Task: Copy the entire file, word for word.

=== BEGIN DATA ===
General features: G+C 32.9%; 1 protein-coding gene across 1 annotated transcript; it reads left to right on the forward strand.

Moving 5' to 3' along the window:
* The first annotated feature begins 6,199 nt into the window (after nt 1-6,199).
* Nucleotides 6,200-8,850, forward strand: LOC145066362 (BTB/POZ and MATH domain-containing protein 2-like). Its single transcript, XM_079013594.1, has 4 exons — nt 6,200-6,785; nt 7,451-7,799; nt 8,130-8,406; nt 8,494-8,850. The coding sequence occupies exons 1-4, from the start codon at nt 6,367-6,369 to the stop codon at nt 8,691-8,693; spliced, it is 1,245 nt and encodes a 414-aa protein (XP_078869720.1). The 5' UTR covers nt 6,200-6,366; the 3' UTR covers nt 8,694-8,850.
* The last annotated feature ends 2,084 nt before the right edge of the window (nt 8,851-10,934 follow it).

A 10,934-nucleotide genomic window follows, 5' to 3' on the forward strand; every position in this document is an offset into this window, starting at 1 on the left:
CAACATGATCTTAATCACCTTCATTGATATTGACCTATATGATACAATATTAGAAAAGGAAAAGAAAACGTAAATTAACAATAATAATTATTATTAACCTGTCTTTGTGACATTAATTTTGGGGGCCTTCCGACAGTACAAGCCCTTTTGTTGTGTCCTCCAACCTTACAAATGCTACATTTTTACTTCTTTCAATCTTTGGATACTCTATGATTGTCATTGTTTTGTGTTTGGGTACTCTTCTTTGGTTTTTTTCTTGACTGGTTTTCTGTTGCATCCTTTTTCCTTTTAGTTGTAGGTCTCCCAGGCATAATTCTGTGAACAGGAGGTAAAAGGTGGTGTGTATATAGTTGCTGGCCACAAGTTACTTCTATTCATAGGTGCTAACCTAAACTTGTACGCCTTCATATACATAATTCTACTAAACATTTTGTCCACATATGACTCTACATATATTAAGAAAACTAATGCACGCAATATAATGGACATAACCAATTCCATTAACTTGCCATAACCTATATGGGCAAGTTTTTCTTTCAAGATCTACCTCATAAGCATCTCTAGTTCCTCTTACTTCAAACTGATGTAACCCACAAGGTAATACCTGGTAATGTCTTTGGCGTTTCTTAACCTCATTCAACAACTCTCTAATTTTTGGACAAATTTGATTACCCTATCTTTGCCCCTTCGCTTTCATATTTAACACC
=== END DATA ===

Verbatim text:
General features: G+C 32.9%; 1 protein-coding gene across 1 annotated transcript; it reads left to right on the forward strand.

Moving 5' to 3' along the window:
* The first annotated feature begins 6,199 nt into the window (after nt 1-6,199).
* Nucleotides 6,200-8,850, forward strand: LOC145066362 (BTB/POZ and MATH domain-containing protein 2-like). Its single transcript, XM_079013594.1, has 4 exons — nt 6,200-6,785; nt 7,451-7,799; nt 8,130-8,406; nt 8,494-8,850. The coding sequence occupies exons 1-4, from the start codon at nt 6,367-6,369 to the stop codon at nt 8,691-8,693; spliced, it is 1,245 nt and encodes a 414-aa protein (XP_078869720.1). The 5' UTR covers nt 6,200-6,366; the 3' UTR covers nt 8,694-8,850.
* The last annotated feature ends 2,084 nt before the right edge of the window (nt 8,851-10,934 follow it).

A 10,934-nucleotide genomic window follows, 5' to 3' on the forward strand; every position in this document is an offset into this window, starting at 1 on the left:
CAACATGATCTTAATCACCTTCATTGATATTGACCTATATGATACAATATTAGAAAAGGAAAAGAAAACGTAAATTAACAATAATAATTATTATTAACCTGTCTTTGTGACATTAATTTTGGGGGCCTTCCGACAGTACAAGCCCTTTTGTTGTGTCCTCCAACCTTACAAATGCTACATTTTTACTTCTTTCAATCTTTGGATACTCTATGATTGTCATTGTTTTGTGTTTGGGTACTCTTCTTTGGTTTTTTTCTTGACTGGTTTTCTGTTGCATCCTTTTTCCTTTTAGTTGTAGGTCTCCCAGGCATAATTCTGTGAACAGGAGGTAAAAGGTGGTGTGTATATAGTTGCTGGCCACAAGTTACTTCTATTCATAGGTGCTAACCTAAACTTGTACGCCTTCATATACATAATTCTACTAAACATTTTGTCCACATATGACTCTACATATATTAAGAAAACTAATGCACGCAATATAATGGACATAACCAATTCCATTAACTTGCCATAACCTATATGGGCAAGTTTTTCTTTCAAGATCTACCTCATAAGCATCTCTAGTTCCTCTTACTTCAAACTGATGTAACCCACAAGGTAATACCTGGTAATGTCTTTGGCGTTTCTTAACCTCATTCAACAACTCTCTAATTTTTGGACAAATTTGATTACCCTATCTTTGCCCCTTCGCTTTCATATTTAACACC